Economic data: error or truth?
Financial analysts, rating agencies and national governments are often obsessed with analyzing the next set of economic data, especially the highs and lows of GDP – a key macroeconomic indicator – which usually reflects the health of a economy.
The reason for this obsession is that many local investment decisions and those that generate other foreign direct investment are based on GDP data, as it is a common indicator used by international investors to judge the performance of a country. Geopolitical factors and country risk are also important indicators that are also taken into consideration.
GDP figures are usually published as interim quarterly data and final annual figures, after subsequent revisions. A “good” GDP figure grabs the headlines, even if the change is only 0.2 or 0.3% higher than the previous quarter’s figure. For large economies, the smallest differences can compound a large difference in national income over time.
As many economists can attest, measuring GDP is a complicated process because data is collected from various sources, official or third-party international agencies, such as the International Monetary Fund, if national data is not available. .
This uncertainty about the veracity of the data and their sources, and the fact that GDP is only one of the means of measuring the state of health of the economy, causes a debate on its use, certain data being collected from a regular basis while others, such as agricultural production or retail sales, experience strong seasonal variations. For example, accurate quarterly GDP data backed by strong retail sales during the holiday season is not a good indicator of the trend in the overall economy.
GDP data does not take into account the qualitative improvement of goods, it only includes the value of manufactured products. Other issues are definitional, as some financial products, such as fees charged for advisory work or bank overdrafts, can be more easily reported, while trading activities, such as derivatives, are more complex.
Economists are divided on the categorization of several economic activities, such as whether to include unpaid housework in GDP calculations, including home care for the elderly or childcare. These economic activities do not add up in monetary terms but make an immense contribution to the well-being of society.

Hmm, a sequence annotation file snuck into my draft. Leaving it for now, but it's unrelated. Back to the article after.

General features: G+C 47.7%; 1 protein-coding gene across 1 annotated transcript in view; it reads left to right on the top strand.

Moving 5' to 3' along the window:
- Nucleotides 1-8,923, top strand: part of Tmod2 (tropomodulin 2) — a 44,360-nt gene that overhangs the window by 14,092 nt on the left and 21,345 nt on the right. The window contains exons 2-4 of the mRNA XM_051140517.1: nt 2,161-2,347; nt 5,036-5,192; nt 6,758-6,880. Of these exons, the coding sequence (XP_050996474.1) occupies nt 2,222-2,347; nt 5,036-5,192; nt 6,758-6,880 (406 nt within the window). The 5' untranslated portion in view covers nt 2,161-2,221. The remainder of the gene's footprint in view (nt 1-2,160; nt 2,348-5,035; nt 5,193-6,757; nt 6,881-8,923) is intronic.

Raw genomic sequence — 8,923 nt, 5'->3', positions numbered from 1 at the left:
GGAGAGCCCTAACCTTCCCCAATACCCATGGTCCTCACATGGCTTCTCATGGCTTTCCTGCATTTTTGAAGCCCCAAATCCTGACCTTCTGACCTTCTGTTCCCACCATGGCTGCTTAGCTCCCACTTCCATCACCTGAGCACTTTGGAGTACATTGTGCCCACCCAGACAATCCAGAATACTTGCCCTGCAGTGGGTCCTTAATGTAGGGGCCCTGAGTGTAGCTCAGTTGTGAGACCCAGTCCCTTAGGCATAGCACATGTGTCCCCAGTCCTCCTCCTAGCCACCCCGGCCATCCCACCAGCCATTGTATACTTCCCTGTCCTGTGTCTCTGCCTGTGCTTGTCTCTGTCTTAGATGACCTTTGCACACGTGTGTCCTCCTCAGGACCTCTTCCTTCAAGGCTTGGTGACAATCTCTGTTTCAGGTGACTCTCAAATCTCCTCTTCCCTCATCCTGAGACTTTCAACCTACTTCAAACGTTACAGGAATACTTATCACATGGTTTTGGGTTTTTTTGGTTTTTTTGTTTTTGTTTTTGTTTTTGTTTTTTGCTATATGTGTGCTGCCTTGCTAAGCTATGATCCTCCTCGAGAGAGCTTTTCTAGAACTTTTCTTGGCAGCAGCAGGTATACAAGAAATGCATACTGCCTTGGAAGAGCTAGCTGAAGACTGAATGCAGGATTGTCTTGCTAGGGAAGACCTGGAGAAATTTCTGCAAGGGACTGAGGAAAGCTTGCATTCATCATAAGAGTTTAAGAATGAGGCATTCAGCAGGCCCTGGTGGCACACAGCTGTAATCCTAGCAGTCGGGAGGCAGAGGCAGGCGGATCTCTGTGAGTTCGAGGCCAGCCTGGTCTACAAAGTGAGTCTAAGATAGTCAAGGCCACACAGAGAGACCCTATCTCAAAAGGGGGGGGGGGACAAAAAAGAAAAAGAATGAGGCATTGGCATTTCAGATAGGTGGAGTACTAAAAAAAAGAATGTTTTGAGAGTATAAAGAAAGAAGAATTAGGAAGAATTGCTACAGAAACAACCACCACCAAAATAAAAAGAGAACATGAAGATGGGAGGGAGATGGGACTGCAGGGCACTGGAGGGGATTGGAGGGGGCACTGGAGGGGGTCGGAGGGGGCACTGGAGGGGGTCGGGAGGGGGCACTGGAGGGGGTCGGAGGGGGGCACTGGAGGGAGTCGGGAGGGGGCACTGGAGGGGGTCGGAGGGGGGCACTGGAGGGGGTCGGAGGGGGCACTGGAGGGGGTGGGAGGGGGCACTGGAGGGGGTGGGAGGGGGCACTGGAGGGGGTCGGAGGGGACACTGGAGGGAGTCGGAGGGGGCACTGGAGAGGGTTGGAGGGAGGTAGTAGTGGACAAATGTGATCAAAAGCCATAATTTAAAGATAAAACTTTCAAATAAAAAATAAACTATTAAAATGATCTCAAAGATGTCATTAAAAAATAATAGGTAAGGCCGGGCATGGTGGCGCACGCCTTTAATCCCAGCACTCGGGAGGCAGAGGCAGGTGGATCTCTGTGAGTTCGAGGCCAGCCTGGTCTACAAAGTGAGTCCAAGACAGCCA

As tempting as it is to have a single indicator summarizing whether things are improving or deteriorating in economic terms for society as a whole, GDP figures cannot do this as they only measure the monetary value of goods. and services over a period of time and do not indicate the state of happiness and well-being of society.
Even though income and purchasing power are major concerns, people are increasingly willing to sacrifice their financial situation at the expense of a sustainable future, which contains intangible goals such as air quality and the balance between work and private life.
The loud voices advocating a balance between an environmentally friendly lifestyle and economic growth at the recent COP26 climate meeting in Glasgow testified to this growing public mood.
The need for sustainability introduces a set of trade-offs between choices that will improve current living standards and choices that will preserve future living standards, and if translated at the policy level, policy makers must take note of these national preferences.
It is no coincidence that surveys of happiness levels in high GDP countries show low societal happiness, compared to poor countries with higher levels of citizen happiness. It could simply be that being economically poorer but having a stronger sense of community is more important to these societies than being financially well off.
This is, however, an idealistic assumption. Some countries, like India, and particularly China, have aggressively pursued double-digit GDP growth to lift millions of their citizens out of poverty and into more comfortable economic environments.
So the next time national GDP data is rolled out, it is important to raise some of the questions above and move beyond the data. Rating agencies should also take these non-economic considerations into account in their final country ratings, but that is another story.
• Dr. Mohamed Ramady is a former senior banker and Professor of Finance and Economics at King Fahd University of Petroleum and Minerals, Dhahran.
Disclaimer: The opinions expressed by the authors in this section are their own and do not necessarily reflect the views of Arab News